rewound world 8: coffee break

Previously on the rewound world: five, and later, four, post-apocalyptic travelers were crossing the Nullarbor Plain, seeking a distant brightness and chatting about this and that. The first episode is here.

You’re first to my mind in the morning,
the last to leave at night; a part of me of you,
my dreams and feathers.

The bearded mariner, long gone
from the ocean, put down his quill.
He’d heard a knocking sound.

~/~

We came upon a shanty with a jaded café sign
and a menu with a Special of the Day—
anchovies fallen from the sky
with Mastercard and Visa garnish,
coffee, freshly found.

Deirdre knocked, and a bearded waiter answered.
He bowed arthritically and led us to a grimy table
with scatterings of tooth-pocked credit cards
and rusted mugs of muddy water.

Once we had it all, he reminisced,
chocolates mochaccino and Earls Grey,
cherries jubilee and spicy fish frappé,
but nothing’s been brewed or served here
since the Martians went away.

And I’m afraid there’s something else:
at management’s insistence,
I must speak of the unfeathered albatross,
and the meaning of existence.

We whispered in a huddle.

Authentic cuisine and service, with ample parking.
— I’d like to check the Google rating. I don’t trust myself.
I have concerns about his sanity. And mine.
His albatross guilt requires professional attention.

Deirdre was our spokesperson.

We thank you for your gracious offer
to share your tale,
but we are done with that.

An unchewed credit card or two
wouldn’t go astray though.

We debated in good faith and a compromise
was reached: cards of gold and platinum
with the faintest indentations,
and the waiter would discuss the weather.


to continue

about

artwork
the patience of insects, made with VEE, the visual evolution engine; artworks at Artxio, an online art market based in Sydney.

25 thoughts on “rewound world 8: coffee break

  1. “You’re first to my mind in the morning,
    the last to leave at night; a part of me of you,
    my dreams and feathers.

    The bearded mariner…”

    This is a beautiful piece with complex contrasts…love it.

    Liked by 2 people

  2. I have to think the place would have a poor Google rating, unless there are a lot of people into muddy water and pre-chewed credit cards. Actually I don’t care for the gold and platinum cards; the regular cards have a much better flavor and are more dunkable. The albatross is a nice touch – I wondered what happened to that old guy.

    Liked by 1 person

    • I suspect the Google rating worked as it usually does: the owner insisted that all employees give the establishment a high rating.

      I agree about the cards, rewards cards aren’t bad either although best to cash them in first. I should probably add that we are talking about fictional cards. At least I hope we are. 😸

      The ancient mariner: I guess not too many wedding guests after the apocalypse.

      Liked by 1 person

      • Several years ago, I wrote a poem – much shorter – called “The Time of the Ancient Programmer” wherein the old fellow wanted to talk about Y2K. The young lady he accosted was on her way to a frat party, and the poem did not end well for him – is why it was short.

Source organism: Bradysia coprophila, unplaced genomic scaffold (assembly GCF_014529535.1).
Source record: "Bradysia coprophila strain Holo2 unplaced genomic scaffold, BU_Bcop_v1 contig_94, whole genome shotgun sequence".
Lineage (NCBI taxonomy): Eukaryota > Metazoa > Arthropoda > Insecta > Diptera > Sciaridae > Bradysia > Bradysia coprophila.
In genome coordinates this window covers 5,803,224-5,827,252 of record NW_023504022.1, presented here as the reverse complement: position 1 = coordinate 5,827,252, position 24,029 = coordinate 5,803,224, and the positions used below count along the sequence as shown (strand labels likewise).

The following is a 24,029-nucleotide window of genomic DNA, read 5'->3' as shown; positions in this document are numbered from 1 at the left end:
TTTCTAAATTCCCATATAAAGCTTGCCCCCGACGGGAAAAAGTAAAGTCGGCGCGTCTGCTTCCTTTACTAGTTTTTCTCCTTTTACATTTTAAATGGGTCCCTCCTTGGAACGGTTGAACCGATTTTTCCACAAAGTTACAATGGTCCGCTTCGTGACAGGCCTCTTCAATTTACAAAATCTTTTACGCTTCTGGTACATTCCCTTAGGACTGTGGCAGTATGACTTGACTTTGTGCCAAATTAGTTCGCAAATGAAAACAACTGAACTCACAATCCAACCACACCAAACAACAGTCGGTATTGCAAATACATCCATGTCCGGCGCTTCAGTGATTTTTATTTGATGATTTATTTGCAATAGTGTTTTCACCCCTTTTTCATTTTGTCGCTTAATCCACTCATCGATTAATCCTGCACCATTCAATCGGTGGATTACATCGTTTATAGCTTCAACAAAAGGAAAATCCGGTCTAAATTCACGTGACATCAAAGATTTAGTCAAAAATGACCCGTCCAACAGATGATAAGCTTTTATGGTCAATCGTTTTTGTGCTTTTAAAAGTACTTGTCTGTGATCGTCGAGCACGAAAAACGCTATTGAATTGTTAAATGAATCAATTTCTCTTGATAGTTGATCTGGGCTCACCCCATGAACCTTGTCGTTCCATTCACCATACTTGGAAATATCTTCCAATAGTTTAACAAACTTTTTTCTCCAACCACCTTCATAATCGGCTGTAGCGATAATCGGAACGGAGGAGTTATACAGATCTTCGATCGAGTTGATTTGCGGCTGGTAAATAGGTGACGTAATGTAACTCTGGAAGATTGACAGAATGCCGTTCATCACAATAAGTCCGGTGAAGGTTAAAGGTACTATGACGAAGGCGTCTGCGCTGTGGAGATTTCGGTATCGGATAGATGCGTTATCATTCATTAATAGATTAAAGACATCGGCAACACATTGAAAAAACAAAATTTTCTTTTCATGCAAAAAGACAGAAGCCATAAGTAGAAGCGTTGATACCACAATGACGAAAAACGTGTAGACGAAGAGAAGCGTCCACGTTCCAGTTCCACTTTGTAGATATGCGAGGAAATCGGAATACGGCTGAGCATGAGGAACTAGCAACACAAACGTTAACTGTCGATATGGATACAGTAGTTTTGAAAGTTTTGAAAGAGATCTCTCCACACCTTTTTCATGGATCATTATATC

Liked by 1 person

  3. I love those two rhyming stanzas! Not usually a big fan of rhyme, but that really works! Love it. The irony, the humor, the images. Anchovies fallen from the sky reminds me of a kids story, but that was meatballs I think… I love those quaint little out of the way mom ‘n pop places. Don’t think I’d care for spicy fish frappe though! 🙂

    Liked by 1 person

    • Thank you, BG. I tried. Coleridge’s verses are quite stark and powerful, and there is no mention of sweets or coffee. It’s more dead people manning sailing ships. 😸

      Seafood falling from the sky happens in a few Japanese stories. I’m interested in sky fish, I’ve written about them in other places, and the fish frappé was for continuity. I am not recommending it. I would have to check Google first. 🐟

      I have to admit I have mixed feelings about quaint out-of-the-way places, because of Latin American experiences.

      Like

    • Thank you, Jim. I can relate to the bearded waiter in that my family can very much do without my ramblings. And right now, spring in Sydney, even the weather can be a tricky subject because global warming means bushfires are everywhere.

      Like

    • The café is based on a few places that I’ve had the misfortune to visit while travelling; admittedly, some exaggeration, but not that much.

      I’ve seen photos of a sulphur-crested cockatoo that lived in my area in Sydney and died in 1916, 120 years old apparently. No feathers, and yes, an unusual sight, let’s say. 😸

      Liked by 1 person

  4. Witty and existing on several levels. I had just returned from dining in a restaurant when I read this and can recognise aspects of your poem in my dining experience.

    Liked by 2 people

    • Thank you, Paul. I’m sorry to hear about your culinary misfortune. The restaurant here is based on a number of personal experiences.

      One stuck in my memory is a coffee machine, not a café, when I was working late one night. I put coins in, it made sounds, discharged fluids, and finally a large dead cockroach as a swirling topping. I decided not to tempt fate after that.

      Like

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